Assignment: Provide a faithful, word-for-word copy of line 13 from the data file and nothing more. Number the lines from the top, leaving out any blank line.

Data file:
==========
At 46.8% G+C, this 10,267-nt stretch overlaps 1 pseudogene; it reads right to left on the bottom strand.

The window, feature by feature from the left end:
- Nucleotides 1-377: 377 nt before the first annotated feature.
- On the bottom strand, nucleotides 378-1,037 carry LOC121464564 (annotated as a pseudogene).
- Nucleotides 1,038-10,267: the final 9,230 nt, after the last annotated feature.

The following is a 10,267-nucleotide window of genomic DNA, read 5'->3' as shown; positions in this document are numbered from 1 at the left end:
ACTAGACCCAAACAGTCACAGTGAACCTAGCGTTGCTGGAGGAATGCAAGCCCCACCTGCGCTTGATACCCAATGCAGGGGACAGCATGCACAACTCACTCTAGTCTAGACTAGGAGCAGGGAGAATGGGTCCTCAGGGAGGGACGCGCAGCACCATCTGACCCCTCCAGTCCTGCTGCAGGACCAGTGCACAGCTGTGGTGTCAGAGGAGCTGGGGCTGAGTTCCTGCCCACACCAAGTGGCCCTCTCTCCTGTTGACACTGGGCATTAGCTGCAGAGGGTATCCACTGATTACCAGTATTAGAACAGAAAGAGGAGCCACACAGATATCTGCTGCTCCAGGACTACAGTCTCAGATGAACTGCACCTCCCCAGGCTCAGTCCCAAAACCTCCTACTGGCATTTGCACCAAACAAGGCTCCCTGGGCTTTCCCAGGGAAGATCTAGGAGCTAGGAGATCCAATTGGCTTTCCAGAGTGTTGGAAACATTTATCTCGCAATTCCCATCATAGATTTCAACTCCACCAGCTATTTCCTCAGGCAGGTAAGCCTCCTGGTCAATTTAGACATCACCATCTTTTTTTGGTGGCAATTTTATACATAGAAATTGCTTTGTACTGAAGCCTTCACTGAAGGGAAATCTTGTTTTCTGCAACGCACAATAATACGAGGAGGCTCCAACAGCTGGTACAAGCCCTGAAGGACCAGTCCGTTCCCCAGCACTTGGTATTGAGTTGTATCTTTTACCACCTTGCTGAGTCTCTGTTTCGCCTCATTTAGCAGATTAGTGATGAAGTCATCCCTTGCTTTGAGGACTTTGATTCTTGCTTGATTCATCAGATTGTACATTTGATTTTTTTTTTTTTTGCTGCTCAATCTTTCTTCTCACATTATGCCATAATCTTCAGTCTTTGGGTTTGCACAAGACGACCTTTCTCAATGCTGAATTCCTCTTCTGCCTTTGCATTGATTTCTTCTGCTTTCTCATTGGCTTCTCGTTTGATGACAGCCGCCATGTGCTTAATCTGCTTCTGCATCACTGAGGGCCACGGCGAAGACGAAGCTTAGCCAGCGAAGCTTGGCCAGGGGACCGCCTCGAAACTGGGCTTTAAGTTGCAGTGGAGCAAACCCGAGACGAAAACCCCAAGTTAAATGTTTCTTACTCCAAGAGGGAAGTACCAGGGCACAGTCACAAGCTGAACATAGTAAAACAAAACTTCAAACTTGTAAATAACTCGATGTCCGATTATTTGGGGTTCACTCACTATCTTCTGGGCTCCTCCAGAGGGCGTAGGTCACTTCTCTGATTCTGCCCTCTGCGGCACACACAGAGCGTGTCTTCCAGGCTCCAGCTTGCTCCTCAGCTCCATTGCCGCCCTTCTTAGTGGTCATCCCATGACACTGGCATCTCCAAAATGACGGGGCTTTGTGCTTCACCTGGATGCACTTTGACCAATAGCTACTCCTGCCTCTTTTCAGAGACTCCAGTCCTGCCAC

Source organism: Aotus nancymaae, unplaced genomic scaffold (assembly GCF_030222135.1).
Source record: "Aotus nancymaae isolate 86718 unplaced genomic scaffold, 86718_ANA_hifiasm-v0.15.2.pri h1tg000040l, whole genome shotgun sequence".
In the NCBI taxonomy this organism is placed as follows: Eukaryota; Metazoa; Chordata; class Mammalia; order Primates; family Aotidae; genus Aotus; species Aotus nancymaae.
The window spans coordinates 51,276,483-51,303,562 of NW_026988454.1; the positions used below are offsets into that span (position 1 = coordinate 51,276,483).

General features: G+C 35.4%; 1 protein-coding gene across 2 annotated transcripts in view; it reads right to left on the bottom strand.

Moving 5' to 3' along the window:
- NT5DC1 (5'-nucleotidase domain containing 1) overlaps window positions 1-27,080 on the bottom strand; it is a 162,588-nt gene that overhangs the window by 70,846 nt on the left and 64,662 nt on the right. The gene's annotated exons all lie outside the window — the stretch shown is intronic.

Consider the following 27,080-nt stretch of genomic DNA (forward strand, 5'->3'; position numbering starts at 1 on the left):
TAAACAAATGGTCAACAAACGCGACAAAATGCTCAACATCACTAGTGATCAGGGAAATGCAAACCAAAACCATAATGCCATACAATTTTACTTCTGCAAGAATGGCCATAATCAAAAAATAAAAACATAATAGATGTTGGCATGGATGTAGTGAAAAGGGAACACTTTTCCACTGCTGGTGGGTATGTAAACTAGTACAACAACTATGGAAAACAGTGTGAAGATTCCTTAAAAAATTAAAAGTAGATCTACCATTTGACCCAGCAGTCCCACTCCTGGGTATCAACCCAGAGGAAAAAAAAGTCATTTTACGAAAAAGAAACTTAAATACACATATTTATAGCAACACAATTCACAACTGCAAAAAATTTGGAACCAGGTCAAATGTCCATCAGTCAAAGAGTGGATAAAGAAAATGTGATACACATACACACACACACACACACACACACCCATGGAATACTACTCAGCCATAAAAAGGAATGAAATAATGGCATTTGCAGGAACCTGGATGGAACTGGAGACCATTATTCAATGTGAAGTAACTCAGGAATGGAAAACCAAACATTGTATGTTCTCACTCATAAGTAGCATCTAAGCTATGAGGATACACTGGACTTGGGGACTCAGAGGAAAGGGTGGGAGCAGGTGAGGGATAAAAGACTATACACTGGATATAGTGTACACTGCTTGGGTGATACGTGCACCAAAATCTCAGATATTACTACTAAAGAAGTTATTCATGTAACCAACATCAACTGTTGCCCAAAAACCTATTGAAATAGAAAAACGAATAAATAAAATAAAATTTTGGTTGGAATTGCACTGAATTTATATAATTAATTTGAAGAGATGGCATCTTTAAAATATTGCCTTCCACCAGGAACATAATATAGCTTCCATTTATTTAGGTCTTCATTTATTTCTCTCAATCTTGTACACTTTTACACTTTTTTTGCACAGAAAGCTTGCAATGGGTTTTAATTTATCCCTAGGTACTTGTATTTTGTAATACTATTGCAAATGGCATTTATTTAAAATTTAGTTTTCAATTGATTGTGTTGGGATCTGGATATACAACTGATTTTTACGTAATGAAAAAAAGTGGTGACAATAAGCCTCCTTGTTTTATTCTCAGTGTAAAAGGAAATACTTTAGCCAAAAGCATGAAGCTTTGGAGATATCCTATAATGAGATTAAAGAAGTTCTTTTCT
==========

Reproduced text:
Moving 5' to 3' along the window: